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Saturday, May 08, 2004

Jude Law is smart. 

From the latest issue of Playboy:

Playboy: You played a sniper in Enemy at the Gates, but you live in a country where it's hard to buy a gun. What do you make of America's fascination with firearms?

Law: Unfortunately it seems that guns and the gun culture are a part of most world societies. What troubles me more is that people are shocked and surprised when tragedies like Columbine or the D.C. sniper shootings hit the news. Mix guns freely into a culture in which people are dealing with emotional problems and stress, and you end up with body counts because guns are so easy to operate. It is sad but inevitable, whether it's starting a war or cornering a nation or a religious faith into a position in which it feels it has to kick back to be heard. We know how humans react, just as we know how a gun works. So why are we surprised when it goes terribly wrong?

Playboy: Did watching Arnold Schwarzenegger become governor of California leave you thinking that anything is possible for Hollywood actors, or did it leave you scratching your head about the power of celebrity?

Law: A little of both. The most interesting theory I've heard was described as narrative politics -- involving the audience in the process, letting them conclude a story. The idea that the people can make it possible for an Austrian bodybuilder turned movie star to become governor empowers them to create a great story. Just as it's a great story to vote in a president whose father was in the White House and who is a reformed alcoholic.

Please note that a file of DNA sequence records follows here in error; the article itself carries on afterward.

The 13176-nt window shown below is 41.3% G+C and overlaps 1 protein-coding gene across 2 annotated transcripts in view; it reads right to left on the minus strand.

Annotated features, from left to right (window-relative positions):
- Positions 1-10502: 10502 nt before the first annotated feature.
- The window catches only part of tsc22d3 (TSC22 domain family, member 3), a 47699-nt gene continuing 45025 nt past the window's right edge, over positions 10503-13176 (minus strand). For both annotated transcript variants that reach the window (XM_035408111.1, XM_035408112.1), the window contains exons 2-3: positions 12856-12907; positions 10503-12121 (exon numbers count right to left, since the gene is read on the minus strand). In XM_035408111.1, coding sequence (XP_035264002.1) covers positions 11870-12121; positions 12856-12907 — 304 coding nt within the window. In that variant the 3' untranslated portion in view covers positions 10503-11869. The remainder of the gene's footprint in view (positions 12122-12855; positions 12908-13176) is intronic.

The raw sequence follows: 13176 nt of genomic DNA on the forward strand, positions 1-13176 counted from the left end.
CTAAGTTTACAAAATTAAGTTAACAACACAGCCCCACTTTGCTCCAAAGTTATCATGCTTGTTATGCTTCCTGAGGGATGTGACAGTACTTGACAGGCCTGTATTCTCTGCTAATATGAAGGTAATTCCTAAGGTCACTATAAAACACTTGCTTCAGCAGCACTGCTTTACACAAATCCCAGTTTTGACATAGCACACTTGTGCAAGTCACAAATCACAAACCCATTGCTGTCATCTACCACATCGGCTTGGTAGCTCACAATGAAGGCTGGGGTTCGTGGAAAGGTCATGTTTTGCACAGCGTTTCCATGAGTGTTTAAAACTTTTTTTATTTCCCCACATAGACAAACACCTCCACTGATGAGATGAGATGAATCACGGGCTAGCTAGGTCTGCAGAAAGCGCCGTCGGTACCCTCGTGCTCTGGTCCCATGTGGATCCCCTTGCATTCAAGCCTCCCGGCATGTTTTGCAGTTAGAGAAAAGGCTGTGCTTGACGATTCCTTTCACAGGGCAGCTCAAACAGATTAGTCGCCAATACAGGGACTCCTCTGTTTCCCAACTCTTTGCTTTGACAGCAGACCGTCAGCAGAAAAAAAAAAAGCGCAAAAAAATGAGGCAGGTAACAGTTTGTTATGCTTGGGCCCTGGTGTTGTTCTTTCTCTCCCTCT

"Narrative politics" is a term I'm going to have to write down. It does indeed seem like politics of late have been turned into a sort of spectator sport, but that of course is a lie; everything about our greater institutions has been, since the dawn of civilization, subverted into a kind of entertainment. I'd even go so far as to suggest that making a spectacle of even the most vital life-and-death issues is what seperates us from the animal kingdom and kicked us into our own peculiar brand of evolution, straying so far from the rest of the species.

The caveman hunted and killed its prey to survive, as did the tiger. The tiger, however, never felt the need to write about it on a wall.

(I don't want to hear any wiseass opposable thumb comments. You know what I'm getting at.)

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